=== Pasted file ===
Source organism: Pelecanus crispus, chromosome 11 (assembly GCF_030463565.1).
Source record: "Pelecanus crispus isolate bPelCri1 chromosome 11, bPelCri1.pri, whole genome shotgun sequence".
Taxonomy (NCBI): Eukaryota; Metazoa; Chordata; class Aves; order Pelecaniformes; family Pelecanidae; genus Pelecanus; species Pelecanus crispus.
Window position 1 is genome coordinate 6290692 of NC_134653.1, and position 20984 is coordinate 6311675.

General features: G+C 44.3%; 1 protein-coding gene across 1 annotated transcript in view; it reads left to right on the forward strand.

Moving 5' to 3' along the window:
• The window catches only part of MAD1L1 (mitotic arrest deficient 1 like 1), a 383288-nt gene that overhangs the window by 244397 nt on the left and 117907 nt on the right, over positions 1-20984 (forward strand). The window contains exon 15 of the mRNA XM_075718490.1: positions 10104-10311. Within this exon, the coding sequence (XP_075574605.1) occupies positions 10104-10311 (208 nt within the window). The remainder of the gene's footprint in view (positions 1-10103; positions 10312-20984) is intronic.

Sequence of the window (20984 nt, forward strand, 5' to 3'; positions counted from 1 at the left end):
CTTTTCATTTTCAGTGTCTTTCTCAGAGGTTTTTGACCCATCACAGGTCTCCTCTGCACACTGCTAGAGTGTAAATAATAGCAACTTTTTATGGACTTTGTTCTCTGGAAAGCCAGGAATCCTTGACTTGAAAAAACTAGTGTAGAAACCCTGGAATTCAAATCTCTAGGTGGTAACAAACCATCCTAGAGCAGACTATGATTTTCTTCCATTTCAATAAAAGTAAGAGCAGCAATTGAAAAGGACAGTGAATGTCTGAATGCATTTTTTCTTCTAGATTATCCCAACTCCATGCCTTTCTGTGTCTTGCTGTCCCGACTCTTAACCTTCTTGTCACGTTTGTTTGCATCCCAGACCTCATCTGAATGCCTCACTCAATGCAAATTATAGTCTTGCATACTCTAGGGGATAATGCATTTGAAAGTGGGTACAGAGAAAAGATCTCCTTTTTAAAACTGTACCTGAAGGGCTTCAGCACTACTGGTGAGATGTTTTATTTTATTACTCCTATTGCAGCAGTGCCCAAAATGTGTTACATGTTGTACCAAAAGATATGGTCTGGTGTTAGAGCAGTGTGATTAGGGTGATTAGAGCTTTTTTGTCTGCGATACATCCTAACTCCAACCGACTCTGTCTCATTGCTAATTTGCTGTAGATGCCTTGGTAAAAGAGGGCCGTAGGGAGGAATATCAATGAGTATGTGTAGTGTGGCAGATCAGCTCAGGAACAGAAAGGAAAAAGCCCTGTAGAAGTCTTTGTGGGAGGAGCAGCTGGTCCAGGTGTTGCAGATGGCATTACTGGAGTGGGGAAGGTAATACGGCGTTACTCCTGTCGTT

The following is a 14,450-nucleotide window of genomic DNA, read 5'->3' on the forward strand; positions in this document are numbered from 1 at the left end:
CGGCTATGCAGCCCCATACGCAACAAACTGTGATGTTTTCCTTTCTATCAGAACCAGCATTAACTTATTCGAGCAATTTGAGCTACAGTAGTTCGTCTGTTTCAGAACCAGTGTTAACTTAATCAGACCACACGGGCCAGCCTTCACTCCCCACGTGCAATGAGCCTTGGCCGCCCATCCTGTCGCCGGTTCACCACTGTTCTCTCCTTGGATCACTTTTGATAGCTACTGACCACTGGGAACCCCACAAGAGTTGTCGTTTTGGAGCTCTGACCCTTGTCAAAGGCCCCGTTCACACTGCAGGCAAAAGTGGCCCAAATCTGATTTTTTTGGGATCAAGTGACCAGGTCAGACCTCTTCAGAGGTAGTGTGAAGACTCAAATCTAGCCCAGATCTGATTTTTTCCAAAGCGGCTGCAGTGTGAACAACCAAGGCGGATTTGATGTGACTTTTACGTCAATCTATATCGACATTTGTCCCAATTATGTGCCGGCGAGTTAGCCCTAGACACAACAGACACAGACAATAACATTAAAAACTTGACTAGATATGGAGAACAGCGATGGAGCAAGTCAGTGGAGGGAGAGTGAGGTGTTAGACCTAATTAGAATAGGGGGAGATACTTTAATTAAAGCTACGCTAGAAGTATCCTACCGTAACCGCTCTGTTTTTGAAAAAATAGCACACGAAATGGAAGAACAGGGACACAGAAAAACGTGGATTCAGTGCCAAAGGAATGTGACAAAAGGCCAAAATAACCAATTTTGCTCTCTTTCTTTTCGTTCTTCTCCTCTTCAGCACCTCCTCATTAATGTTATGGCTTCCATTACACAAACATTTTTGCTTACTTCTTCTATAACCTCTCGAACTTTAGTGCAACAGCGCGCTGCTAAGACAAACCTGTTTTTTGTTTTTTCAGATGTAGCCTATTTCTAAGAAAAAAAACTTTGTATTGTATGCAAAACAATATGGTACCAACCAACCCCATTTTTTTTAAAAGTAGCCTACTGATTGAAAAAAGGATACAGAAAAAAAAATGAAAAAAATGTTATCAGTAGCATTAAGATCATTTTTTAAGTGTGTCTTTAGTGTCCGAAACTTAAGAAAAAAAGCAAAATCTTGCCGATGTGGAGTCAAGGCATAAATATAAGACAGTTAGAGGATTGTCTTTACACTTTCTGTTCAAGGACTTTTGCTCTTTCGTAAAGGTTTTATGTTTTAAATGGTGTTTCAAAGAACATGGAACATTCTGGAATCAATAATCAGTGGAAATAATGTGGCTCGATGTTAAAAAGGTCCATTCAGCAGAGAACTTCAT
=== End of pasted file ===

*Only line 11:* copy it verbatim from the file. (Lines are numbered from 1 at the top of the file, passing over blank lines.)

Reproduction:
CGGCTATGCAGCCCCATACGCAACAAACTGTGATGTTTTCCTTTCTATCAGAACCAGCATTAACTTATTCGAGCAATTTGAGCTACAGTAGTTCGTCTGTTTCAGAACCAGTGTTAACTTAATCAGACCACACGGGCCAGCCTTCACTCCCCACGTGCAATGAGCCTTGGCCGCCCATCCTGTCGCCGGTTCACCACTGTTCTCTCCTTGGATCACTTTTGATAGCTACTGACCACTGGGAACCCCACAAGAGTTGTCGTTTTGGAGCTCTGACCCTTGTCAAAGGCCCCGTTCACACTGCAGGCAAAAGTGGCCCAAATCTGATTTTTTTGGGATCAAGTGACCAGGTCAGACCTCTTCAGAGGTAGTGTGAAGACTCAAATCTAGCCCAGATCTGATTTTTTCCAAAGCGGCTGCAGTGTGAACAACCAAGGCGGATTTGATGTGACTTTTACGTCAATCTATATCGACATTTGTCCCAATTATGTGCCGGCGAGTTAGCCCTAGACACAACAGACACAGACAATAACATTAAAAACTTGACTAGATATGGAGAACAGCGATGGAGCAAGTCAGTGGAGGGAGAGTGAGGTGTTAGACCTAATTAGAATAGGGGGAGATACTTTAATTAAAGCTACGCTAGAAGTATCCTACCGTAACCGCTCTGTTTTTGAAAAAATAGCACACGAAATGGAAGAACAGGGACACAGAAAAACGTGGATTCAGTGCCAAAGGAATGTGACAAAAGGCCAAAATAACCAATTTTGCTCTCTTTCTTTTCGTTCTTCTCCTCTTCAGCACCTCCTCATTAATGTTATGGCTTCCATTACACAAACATTTTTGCTTACTTCTTCTATAACCTCTCGAACTTTAGTGCAACAGCGCGCTGCTAAGACAAACCTGTTTTTTGTTTTTTCAGATGTAGCCTATTTCTAAGAAAAAAAACTTTGTATTGTATGCAAAACAATATGGTACCAACCAACCCCATTTTTTTTAAAAGTAGCCTACTGATTGAAAAAAGGATACAGAAAAAAAAATGAAAAAAATGTTATCAGTAGCATTAAGATCATTTTTTAAGTGTGTCTTTAGTGTCCGAAACTTAAGAAAAAAAGCAAAATCTTGCCGATGTGGAGTCAAGGCATAAATATAAGACAGTTAGAGGATTGTCTTTACACTTTCTGTTCAAGGACTTTTGCTCTTTCGTAAAGGTTTTATGTTTTAAATGGTGTTTCAAAGAACATGGAACATTCTGGAATCAATAATCAGTGGAAATAATGTGGCTCGATGTTAAAAAGGTCCATTCAGCAGAGAACTTCAT